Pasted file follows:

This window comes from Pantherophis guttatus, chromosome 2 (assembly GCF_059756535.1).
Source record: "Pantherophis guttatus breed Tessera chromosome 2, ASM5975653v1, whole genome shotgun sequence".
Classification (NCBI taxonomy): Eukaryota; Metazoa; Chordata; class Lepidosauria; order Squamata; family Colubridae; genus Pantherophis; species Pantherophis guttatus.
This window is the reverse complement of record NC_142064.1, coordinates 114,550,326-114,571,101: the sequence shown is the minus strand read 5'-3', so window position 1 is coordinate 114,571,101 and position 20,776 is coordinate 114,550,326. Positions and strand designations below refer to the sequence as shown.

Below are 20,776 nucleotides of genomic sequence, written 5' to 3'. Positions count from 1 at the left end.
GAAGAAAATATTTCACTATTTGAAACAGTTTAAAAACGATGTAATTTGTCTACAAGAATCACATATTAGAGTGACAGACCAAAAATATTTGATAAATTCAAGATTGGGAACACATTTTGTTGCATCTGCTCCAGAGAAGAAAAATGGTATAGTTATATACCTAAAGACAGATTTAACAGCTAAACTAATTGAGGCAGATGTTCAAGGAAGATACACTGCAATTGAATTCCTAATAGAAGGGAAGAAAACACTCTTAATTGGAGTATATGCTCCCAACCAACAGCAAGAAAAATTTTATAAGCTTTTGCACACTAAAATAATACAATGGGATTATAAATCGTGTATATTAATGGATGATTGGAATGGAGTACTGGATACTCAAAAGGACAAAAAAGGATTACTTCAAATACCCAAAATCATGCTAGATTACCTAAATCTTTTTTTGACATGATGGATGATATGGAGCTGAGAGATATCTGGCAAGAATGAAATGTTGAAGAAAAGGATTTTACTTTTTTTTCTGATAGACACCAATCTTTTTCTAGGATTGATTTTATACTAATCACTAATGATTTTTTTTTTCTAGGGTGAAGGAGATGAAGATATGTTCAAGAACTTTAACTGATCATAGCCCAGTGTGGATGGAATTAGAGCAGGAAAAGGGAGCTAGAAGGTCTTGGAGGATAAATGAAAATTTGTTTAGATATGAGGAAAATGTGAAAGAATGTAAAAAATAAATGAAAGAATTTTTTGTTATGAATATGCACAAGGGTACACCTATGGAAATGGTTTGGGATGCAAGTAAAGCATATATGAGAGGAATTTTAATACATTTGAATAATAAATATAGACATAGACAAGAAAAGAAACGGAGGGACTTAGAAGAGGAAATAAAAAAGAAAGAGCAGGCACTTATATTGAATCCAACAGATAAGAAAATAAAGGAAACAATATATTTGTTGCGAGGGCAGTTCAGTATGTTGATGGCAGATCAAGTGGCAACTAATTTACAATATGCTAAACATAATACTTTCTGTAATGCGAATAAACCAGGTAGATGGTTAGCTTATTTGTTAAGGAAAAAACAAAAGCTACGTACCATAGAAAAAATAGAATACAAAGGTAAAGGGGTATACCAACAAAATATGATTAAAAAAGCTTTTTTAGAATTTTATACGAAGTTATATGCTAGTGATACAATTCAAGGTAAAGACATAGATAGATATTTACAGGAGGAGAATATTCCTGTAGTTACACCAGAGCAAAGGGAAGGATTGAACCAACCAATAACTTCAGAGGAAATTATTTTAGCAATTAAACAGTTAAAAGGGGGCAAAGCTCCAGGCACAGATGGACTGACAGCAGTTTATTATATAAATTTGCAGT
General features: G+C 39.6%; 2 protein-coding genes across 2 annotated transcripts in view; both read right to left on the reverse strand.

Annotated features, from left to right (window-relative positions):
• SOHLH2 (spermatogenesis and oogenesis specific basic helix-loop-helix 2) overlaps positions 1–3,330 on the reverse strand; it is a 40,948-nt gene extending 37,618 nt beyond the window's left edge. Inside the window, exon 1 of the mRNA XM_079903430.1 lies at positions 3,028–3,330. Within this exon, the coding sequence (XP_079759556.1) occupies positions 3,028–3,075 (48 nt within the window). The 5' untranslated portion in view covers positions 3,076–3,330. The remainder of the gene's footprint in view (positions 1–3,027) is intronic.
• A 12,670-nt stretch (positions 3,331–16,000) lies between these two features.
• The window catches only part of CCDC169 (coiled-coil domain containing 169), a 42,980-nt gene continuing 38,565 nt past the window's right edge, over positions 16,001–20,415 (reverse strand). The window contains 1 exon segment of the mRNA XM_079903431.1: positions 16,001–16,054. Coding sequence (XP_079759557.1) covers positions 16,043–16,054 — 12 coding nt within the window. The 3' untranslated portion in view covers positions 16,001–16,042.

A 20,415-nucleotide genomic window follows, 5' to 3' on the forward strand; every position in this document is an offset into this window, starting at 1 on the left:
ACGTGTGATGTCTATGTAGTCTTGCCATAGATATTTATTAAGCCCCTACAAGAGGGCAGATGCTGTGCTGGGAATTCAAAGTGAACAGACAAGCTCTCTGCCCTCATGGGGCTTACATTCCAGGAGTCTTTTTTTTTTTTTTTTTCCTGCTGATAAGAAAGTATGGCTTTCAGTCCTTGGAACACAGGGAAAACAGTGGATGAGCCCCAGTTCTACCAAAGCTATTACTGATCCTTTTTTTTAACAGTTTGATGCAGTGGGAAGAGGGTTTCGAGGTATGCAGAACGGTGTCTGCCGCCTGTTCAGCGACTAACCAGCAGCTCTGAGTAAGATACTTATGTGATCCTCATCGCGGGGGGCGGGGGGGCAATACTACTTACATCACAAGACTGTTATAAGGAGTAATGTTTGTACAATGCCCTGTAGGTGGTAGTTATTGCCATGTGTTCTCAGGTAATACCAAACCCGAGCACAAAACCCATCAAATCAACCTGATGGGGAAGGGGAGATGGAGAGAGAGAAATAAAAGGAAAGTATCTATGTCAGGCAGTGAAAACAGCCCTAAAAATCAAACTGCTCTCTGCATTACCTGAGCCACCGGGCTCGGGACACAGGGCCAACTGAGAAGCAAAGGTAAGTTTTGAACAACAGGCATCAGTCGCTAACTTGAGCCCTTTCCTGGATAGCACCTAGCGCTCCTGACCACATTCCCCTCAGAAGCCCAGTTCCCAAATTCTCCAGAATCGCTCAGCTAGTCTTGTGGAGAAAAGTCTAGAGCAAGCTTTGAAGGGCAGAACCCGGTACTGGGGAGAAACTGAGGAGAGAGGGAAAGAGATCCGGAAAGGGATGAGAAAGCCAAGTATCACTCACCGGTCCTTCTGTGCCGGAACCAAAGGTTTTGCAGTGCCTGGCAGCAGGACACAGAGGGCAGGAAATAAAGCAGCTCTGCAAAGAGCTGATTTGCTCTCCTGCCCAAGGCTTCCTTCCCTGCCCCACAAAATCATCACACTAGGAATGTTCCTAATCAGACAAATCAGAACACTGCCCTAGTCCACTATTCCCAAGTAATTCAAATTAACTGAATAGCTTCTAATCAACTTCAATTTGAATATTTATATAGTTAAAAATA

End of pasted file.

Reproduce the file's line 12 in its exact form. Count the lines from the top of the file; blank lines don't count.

A 20,415-nucleotide genomic window follows, 5' to 3' on the forward strand; every position in this document is an offset into this window, starting at 1 on the left: